A new project aims to quantify the material, stress and environmental factors inducing cracking in duplex and superduplex stainless steel fabrications subject to CP. This will make possible safe utilisation of these materials underCP, without risk of failure from hydrogen embrittlement, and consequently allow avoidance of unnecessary restrictions on offshore use of duplex and superduplex stainless steels.
Increasingly, industry is using cathodic protection (CP) offshore for prevention of pitting corrosion of duplex and superduplex stainless steels used for subsea components on high temperature wells. However, despite earlier good experience, there have recently been some expensive failures. These are apparently related, in that all used aluminium alloy anodes for sacrificial CP without external control of the applied potential. Therefore, TWI has just commenced a Group Sponsored Project (GSP or Joint Industry Programme) to provide data to assist industry in assessing design and safety of subsea cathodically protected equipment manufactured in these materials.
The project has just started and will run until summer 2000. It is open to additional sponsors and is being supported by:
- The Health & Safety Executive
- Shell UK Expro
- Weir Materials
The programme is studying 22%Cr duplex and 25%Cr superduplex, stainless steels, in both wrought and forged product forms. The work will compare performance of alternative materials, for example 13%Cr weldable martensitic steels.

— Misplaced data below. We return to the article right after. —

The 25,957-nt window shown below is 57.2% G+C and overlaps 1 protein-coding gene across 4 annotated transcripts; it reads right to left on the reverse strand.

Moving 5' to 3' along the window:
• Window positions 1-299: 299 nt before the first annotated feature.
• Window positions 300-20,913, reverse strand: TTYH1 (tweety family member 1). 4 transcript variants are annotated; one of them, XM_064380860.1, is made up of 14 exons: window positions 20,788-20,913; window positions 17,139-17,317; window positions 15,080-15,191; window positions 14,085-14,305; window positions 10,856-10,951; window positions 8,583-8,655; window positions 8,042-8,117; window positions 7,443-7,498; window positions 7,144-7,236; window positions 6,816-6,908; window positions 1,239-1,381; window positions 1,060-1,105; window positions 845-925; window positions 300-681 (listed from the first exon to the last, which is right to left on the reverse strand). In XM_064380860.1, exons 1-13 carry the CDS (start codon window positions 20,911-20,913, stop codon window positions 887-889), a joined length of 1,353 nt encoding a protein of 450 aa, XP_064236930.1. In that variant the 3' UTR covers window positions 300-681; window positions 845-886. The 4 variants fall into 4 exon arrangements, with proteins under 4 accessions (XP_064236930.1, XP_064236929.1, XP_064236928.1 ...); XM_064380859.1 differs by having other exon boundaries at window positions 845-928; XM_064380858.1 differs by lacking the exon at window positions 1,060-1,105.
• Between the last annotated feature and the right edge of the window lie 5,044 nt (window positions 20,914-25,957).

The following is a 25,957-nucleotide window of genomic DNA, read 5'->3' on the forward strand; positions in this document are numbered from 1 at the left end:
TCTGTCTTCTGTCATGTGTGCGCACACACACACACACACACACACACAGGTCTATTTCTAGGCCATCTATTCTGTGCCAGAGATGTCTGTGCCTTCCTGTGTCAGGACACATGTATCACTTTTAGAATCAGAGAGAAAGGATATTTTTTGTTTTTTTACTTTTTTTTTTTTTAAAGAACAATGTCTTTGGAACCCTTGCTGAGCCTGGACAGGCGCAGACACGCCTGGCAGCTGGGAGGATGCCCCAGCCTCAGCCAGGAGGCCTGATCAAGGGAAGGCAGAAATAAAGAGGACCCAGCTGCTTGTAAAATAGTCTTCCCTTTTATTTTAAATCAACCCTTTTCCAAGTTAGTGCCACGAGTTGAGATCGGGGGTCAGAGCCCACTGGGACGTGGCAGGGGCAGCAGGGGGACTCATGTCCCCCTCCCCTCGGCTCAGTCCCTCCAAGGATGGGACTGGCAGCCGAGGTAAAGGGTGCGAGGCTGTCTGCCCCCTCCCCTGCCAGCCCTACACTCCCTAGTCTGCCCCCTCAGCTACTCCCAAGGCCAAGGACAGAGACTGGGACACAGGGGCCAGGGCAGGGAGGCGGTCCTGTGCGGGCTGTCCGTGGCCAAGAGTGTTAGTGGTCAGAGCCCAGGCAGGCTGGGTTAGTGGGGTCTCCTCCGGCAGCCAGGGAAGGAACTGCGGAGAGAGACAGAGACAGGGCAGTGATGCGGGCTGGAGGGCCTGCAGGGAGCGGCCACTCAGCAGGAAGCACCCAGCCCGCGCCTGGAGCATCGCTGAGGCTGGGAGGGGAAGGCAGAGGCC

Two phases of work are running concurrently. The first phase concerns the application of aluminium alloy anodes on duplex and superduplex stainless steel. Samples will be tested in seawater with the CP applied by potentiostats to -1100mVSCE and primarily subjected to constant tensile load. Application of constant load is essential as an appreciable degree of low temperature creep is anticipated. A range of applied load will be used so a threshold stress and strain condition can be identified for each parent material. Notched bend tests on two materials will assess the engineering significance of localised yielding.
The second phase will determine safe operating CP potentials for microstructures which may be susceptible to cracking. Polarisation will be applied to potentials less negative than -1100mVSCE on a range of microstructures, to extend the tensile and bend testing in Phase I above. Phase II will also include welds deliberately produced to contain intermetallics and high ferrite levels.
Further work in Phase III is subject to the results from the above. If you are interested in participating in this project, further information is available from Paul Woollin at TWI. For more information, please contact us.